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How to Tell a Good Consultant From a Great One

Wednesday, July 10, 2019

I started consulting about change management and team and leadership development 14 years ago. It’s not always been easy. Most times I’ve been good, a few times I’ve been mediocre, and on occasion I’ve done great work for my clients. I’ve worked with other consultants, some of whom have been constantly good, some great, some not so much. I’ve taught consulting to others. I’ve seen their struggles and their successes and just how challenging it is to do great work for their clients.

As I aspire to be consistently great, I find it helpful to differentiate it from “good.”

There are times your client needs something done but just doesn’t have the time or resources—perhaps to facilitate a meeting or teach a class. A good consultant will do.

There are times your client needs an expert for a tricky situation—perhaps to design a curriculum, develop a course, or implement an LMS. A good consultant will do.


And there are times where your client has a big problem or a tough situation—perhaps to attract and retain talent, to take the organization to a new level, or to resolve a problem that appears to be intractable. A good consultant will not do; they need a great one.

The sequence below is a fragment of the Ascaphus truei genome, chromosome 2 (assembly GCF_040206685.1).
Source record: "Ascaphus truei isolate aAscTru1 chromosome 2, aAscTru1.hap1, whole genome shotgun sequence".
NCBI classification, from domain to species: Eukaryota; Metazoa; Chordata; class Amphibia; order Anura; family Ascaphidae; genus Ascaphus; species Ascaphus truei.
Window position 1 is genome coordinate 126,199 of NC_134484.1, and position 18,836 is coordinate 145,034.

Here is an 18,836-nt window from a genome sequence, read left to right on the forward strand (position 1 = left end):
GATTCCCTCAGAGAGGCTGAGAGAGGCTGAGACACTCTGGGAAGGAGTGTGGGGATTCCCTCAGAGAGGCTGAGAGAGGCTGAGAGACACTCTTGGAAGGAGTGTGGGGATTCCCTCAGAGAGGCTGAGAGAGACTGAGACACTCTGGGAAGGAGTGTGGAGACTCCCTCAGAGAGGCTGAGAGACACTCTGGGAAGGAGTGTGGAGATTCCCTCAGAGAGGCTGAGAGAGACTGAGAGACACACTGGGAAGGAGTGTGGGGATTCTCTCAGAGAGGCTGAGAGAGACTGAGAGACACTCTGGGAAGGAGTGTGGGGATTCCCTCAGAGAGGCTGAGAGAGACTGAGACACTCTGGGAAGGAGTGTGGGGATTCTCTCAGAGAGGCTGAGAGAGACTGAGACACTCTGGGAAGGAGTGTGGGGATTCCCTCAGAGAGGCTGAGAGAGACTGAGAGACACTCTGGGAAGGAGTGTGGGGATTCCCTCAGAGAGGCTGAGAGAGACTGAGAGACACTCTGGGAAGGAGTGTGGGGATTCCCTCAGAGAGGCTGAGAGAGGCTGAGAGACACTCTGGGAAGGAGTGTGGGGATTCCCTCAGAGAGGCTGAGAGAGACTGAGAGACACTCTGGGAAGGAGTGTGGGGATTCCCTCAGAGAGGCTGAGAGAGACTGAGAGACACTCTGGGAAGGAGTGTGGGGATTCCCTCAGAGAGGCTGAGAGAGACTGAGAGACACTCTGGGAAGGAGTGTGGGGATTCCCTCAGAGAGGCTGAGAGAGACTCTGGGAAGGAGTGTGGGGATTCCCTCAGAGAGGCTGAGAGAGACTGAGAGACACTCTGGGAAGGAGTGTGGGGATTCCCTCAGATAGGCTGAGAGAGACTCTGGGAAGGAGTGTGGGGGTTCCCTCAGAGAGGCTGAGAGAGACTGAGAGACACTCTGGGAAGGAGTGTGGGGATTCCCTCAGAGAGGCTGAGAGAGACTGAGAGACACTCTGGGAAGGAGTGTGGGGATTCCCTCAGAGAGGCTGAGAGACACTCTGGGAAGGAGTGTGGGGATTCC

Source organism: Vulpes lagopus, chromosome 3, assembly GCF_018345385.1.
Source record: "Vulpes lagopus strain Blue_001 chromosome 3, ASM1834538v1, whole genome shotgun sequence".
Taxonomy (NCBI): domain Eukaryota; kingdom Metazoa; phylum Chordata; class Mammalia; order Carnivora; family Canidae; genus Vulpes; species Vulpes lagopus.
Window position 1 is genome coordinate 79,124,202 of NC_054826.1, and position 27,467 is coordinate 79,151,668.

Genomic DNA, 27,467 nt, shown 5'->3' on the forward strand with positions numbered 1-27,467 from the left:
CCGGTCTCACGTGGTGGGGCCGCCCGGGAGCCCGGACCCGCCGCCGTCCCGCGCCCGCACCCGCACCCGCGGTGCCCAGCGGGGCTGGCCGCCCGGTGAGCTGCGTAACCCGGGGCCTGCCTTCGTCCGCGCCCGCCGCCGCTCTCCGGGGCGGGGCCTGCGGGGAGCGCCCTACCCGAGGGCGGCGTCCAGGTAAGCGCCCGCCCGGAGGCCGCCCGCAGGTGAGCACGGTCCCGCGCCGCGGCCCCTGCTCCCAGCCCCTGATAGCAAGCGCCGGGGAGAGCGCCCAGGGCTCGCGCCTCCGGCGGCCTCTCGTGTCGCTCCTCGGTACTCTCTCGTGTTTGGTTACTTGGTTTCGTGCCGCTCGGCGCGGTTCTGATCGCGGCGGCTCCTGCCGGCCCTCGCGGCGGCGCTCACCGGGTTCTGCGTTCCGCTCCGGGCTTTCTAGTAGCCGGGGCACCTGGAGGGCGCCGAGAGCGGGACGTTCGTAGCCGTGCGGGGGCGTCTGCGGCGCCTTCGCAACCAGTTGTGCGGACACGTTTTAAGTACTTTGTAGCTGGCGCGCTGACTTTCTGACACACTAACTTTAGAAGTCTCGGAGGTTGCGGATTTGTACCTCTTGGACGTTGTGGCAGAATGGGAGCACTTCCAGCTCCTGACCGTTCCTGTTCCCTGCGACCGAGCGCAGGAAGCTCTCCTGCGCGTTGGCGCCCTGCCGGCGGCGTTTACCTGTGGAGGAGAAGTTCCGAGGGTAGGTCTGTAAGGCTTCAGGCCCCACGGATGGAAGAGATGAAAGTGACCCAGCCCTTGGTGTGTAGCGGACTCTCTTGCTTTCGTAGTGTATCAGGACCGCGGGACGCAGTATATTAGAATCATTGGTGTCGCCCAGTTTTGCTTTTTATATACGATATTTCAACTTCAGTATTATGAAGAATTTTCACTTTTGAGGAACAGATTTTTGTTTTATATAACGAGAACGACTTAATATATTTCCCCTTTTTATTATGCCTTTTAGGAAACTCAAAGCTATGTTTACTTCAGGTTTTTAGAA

A great consultant is more than someone hired to do a job; they become a trusted adviser. They are sought after. They become the one person with whom the client wants to do business. They work together over time on multiple and varied projects.

As a consultant, how do you move from good to great?

  • Good and great consultants bring stellar expertise in the task at hand. Great consultants bring their deep expertise but are not bound by it; they have a broader view and realize the complexity of the situation. While they have a hammer and are good at using it, they know other tools may be required.
  • Good and great consultants deliver what they promise. No questions asked. Great consultants deliver more than promised. Unasked. They just do.